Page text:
Me & Mr Johnson by Eric Clapton

Me & Mr Johnson by Eric Clapton
Me & Mr Johnson by Eric Clapton Me & Mr Johnson by Eric Clapton Me & Mr Johnson by Eric Clapton Me & Mr Johnson by Eric Clapton (click images to enlarge)
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Description of Me & Mr Johnson by Eric Clapton

Released 2004-03-30

Released by Reprise / Wea

Available in Audio CD format

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Manufacturer Description

On Me And Mr.Johnson, Eric Clapton covers 14 of the 29 songs Robert Johnson, the most mythic figure of the blues, wrote and recorded in his lifetime. For fans of deep blues,it doesn 't get any better than this. After the success of Clapton 's first two traditional blues albums 1994 's Gram- my-winning triple-platinum, #1 pop From The Cradle, and 2000 's Grammy-winning, double-platinum,#3-charting Riding With The King collaboration with B.B.King Me And Mr.Johnson finds Clapton once more at the crossroads of blues and rock.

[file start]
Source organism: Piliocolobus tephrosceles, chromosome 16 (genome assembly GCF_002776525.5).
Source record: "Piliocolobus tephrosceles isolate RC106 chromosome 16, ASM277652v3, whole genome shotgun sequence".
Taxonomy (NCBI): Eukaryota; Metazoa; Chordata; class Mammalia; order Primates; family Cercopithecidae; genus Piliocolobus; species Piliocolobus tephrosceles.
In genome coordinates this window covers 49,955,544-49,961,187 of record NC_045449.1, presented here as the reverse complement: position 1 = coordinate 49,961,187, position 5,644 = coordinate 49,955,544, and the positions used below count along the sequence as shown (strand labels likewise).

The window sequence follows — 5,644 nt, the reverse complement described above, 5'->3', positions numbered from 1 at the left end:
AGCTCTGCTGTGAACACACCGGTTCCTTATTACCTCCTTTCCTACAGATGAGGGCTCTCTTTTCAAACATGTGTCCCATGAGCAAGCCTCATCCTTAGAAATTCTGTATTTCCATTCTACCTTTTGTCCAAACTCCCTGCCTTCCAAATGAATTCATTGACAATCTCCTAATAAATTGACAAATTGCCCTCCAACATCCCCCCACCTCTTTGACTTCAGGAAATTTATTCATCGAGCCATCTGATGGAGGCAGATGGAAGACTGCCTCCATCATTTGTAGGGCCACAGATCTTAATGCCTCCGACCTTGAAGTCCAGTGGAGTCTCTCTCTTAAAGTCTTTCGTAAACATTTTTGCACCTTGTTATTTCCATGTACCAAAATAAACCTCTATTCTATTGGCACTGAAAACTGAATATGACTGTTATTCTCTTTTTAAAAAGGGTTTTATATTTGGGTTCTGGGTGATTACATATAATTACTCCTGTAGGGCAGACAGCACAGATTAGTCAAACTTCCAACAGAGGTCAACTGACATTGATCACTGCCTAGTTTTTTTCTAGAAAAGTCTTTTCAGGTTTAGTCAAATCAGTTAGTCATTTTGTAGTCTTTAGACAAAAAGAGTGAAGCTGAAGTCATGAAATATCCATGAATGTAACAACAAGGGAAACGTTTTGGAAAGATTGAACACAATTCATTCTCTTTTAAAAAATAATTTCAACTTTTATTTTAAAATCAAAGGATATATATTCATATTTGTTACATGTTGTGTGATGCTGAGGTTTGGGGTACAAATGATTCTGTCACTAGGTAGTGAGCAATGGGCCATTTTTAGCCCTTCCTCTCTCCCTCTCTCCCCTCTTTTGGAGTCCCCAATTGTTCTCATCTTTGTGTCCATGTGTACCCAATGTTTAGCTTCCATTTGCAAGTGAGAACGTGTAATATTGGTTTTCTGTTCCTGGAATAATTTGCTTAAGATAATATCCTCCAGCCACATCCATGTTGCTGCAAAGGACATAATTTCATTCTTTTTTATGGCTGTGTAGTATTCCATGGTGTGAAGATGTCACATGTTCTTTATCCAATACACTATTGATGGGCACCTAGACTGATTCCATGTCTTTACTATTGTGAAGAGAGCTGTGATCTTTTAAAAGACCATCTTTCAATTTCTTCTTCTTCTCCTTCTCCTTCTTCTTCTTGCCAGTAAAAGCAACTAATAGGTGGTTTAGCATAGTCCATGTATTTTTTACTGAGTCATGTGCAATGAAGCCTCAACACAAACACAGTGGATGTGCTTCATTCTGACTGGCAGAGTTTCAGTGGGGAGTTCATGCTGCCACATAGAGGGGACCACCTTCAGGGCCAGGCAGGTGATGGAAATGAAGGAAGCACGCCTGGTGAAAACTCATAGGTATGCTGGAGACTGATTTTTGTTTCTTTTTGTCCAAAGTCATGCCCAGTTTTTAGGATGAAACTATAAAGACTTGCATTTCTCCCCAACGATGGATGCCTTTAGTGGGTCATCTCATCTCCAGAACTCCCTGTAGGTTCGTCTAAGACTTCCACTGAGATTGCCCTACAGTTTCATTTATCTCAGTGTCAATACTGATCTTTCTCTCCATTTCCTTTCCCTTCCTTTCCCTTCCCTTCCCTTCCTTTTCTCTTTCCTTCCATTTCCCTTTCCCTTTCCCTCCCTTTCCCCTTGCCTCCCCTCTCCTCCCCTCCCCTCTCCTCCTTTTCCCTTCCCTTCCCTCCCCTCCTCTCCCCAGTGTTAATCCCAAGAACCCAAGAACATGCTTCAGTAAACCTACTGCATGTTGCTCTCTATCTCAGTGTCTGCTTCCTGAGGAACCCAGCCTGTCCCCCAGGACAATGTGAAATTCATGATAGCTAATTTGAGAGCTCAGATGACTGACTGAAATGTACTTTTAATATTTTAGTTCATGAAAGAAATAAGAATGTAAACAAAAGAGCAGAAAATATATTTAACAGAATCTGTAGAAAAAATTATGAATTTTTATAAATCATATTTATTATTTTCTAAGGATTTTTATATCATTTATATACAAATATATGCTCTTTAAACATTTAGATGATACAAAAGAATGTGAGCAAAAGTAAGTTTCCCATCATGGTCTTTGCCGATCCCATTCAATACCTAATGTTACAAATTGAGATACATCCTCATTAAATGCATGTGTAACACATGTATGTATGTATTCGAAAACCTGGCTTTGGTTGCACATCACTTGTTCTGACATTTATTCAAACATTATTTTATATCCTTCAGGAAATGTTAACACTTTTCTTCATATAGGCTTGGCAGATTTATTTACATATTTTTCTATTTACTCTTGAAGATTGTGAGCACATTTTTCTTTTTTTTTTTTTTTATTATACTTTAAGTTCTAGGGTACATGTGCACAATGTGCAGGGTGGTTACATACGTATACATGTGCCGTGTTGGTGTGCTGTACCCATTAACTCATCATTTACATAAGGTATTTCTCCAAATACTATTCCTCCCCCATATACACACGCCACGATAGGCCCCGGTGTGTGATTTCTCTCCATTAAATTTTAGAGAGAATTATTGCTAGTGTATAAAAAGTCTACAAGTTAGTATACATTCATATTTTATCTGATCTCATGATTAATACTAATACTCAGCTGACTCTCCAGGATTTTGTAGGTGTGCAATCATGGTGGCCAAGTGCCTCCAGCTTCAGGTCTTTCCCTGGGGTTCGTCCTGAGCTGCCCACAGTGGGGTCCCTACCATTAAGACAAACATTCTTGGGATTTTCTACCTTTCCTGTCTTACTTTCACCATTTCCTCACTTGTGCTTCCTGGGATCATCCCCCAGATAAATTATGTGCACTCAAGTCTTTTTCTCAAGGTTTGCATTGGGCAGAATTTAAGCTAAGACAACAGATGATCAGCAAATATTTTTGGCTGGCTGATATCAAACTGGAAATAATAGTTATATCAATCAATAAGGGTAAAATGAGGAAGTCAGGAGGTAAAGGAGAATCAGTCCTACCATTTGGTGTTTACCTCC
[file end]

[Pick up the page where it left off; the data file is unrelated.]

It's impossible to overemphasize the importance of singer-guitarist-songwriter Robert Johnson's contribution to blues music. The same can be said of Eric Clapton, one of Mr. Johnson's most dedicated interpreters. From his work with John Mayall's Bluesbreakers to Cream and beyond, Clapton has arguably attracted more widespread attention to Johnson's music than any other living musician. A decade after his all-blues From the Cradle (which included no Johnson material), Clapton jumps into the icon's catalog with both feet by covering 14 Johnson tunes. With a stripped-down veteran band that includes such longtime associates as drummer Steve Gadd, keyboardist Billy Preston, and harmonica ace Jerry Portnoy, the guitarist attacks these songs with passion, intelligence, and a refreshing lack of blues-rock pretense. From the upbeat jump of "32-20 Blues" and "They're Red Hot" to the slower, grinding "Little Queen of Spades" and "Milkcow's Calf Blues," Clapton acquits himself well, eschewing his slicker inclinations with arrangements that underscore Johnson's rawest tendencies--although perhaps he doesn't seem sufficiently terrified when walking with Lucifer on "Me and the Devil Blues." Still, this is a successful and admirable return to his roots, one that will hopefully introduce an even larger audience to Johnson's seminal work. --Hal Horowitz

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